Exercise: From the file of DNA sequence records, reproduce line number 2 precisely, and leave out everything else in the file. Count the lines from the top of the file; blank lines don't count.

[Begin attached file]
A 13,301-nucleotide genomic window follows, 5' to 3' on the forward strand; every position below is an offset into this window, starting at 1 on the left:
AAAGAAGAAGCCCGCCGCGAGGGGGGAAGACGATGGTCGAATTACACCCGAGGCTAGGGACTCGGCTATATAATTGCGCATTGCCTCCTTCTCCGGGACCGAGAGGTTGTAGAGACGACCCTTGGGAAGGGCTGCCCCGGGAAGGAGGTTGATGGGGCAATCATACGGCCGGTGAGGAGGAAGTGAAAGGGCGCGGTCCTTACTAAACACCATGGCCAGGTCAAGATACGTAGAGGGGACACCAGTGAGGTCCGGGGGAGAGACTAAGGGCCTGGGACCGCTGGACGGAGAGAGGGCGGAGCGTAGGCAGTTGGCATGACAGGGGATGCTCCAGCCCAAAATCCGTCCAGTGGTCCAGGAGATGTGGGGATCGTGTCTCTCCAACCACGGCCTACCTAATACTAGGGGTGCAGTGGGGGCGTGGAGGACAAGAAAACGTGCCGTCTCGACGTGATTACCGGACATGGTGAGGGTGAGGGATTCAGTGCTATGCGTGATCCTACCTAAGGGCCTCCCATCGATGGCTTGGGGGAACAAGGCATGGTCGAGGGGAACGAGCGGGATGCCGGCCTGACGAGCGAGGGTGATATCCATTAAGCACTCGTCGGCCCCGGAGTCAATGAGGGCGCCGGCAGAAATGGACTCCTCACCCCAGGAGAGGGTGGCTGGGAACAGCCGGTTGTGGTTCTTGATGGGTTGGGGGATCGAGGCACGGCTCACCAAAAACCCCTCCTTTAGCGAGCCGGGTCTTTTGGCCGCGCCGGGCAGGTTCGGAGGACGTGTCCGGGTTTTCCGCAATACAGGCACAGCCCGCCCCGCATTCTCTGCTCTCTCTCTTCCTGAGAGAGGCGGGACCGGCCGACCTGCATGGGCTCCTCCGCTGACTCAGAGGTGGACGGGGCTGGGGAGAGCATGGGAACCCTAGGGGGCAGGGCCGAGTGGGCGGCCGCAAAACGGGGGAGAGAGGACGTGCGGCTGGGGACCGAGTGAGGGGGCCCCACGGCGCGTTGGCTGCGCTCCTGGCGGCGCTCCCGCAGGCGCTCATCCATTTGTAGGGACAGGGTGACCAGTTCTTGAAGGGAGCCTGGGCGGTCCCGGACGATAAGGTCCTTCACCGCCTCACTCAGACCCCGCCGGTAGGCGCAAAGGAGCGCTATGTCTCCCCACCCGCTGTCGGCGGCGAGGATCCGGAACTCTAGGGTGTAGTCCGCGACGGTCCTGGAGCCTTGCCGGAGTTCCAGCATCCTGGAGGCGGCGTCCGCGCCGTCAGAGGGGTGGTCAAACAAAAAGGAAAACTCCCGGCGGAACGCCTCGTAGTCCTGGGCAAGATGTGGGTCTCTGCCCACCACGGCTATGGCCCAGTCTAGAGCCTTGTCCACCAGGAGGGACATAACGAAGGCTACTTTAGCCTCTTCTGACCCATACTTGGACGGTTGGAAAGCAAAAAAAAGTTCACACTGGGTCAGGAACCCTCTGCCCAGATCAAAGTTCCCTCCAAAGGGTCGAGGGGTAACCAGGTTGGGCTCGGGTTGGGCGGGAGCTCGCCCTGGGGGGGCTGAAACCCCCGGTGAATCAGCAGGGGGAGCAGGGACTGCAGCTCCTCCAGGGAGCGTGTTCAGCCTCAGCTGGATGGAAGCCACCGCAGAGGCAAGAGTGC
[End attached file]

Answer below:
AAAGAAGAAGCCCGCCGCGAGGGGGGAAGACGATGGTCGAATTACACCCGAGGCTAGGGACTCGGCTATATAATTGCGCATTGCCTCCTTCTCCGGGACCGAGAGGTTGTAGAGACGACCCTTGGGAAGGGCTGCCCCGGGAAGGAGGTTGATGGGGCAATCATACGGCCGGTGAGGAGGAAGTGAAAGGGCGCGGTCCTTACTAAACACCATGGCCAGGTCAAGATACGTAGAGGGGACACCAGTGAGGTCCGGGGGAGAGACTAAGGGCCTGGGACCGCTGGACGGAGAGAGGGCGGAGCGTAGGCAGTTGGCATGACAGGGGATGCTCCAGCCCAAAATCCGTCCAGTGGTCCAGGAGATGTGGGGATCGTGTCTCTCCAACCACGGCCTACCTAATACTAGGGGTGCAGTGGGGGCGTGGAGGACAAGAAAACGTGCCGTCTCGACGTGATTACCGGACATGGTGAGGGTGAGGGATTCAGTGCTATGCGTGATCCTACCTAAGGGCCTCCCATCGATGGCTTGGGGGAACAAGGCATGGTCGAGGGGAACGAGCGGGATGCCGGCCTGACGAGCGAGGGTGATATCCATTAAGCACTCGTCGGCCCCGGAGTCAATGAGGGCGCCGGCAGAAATGGACTCCTCACCCCAGGAGAGGGTGGCTGGGAACAGCCGGTTGTGGTTCTTGATGGGTTGGGGGATCGAGGCACGGCTCACCAAAAACCCCTCCTTTAGCGAGCCGGGTCTTTTGGCCGCGCCGGGCAGGTTCGGAGGACGTGTCCGGGTTTTCCGCAATACAGGCACAGCCCGCCCCGCATTCTCTGCTCTCTCTCTTCCTGAGAGAGGCGGGACCGGCCGACCTGCATGGGCTCCTCCGCTGACTCAGAGGTGGACGGGGCTGGGGAGAGCATGGGAACCCTAGGGGGCAGGGCCGAGTGGGCGGCCGCAAAACGGGGGAGAGAGGACGTGCGGCTGGGGACCGAGTGAGGGGGCCCCACGGCGCGTTGGCTGCGCTCCTGGCGGCGCTCCCGCAGGCGCTCATCCATTTGTAGGGACAGGGTGACCAGTTCTTGAAGGGAGCCTGGGCGGTCCCGGACGATAAGGTCCTTCACCGCCTCACTCAGACCCCGCCGGTAGGCGCAAAGGAGCGCTATGTCTCCCCACCCGCTGTCGGCGGCGAGGATCCGGAACTCTAGGGTGTAGTCCGCGACGGTCCTGGAGCCTTGCCGGAGTTCCAGCATCCTGGAGGCGGCGTCCGCGCCGTCAGAGGGGTGGTCAAACAAAAAGGAAAACTCCCGGCGGAACGCCTCGTAGTCCTGGGCAAGATGTGGGTCTCTGCCCACCACGGCTATGGCCCAGTCTAGAGCCTTGTCCACCAGGAGGGACATAACGAAGGCTACTTTAGCCTCTTCTGACCCATACTTGGACGGTTGGAAAGCAAAAAAAAGTTCACACTGGGTCAGGAACCCTCTGCCCAGATCAAAGTTCCCTCCAAAGGGTCGAGGGGTAACCAGGTTGGGCTCGGGTTGGGCGGGAGCTCGCCCTGGGGGGGCTGAAACCCCCGGTGAATCAGCAGGGGGAGCAGGGACTGCAGCTCCTCCAGGGAGCGTGTTCAGCCTCAGCTGGATGGAAGCCACCGCAGAGGCAAGAGTGC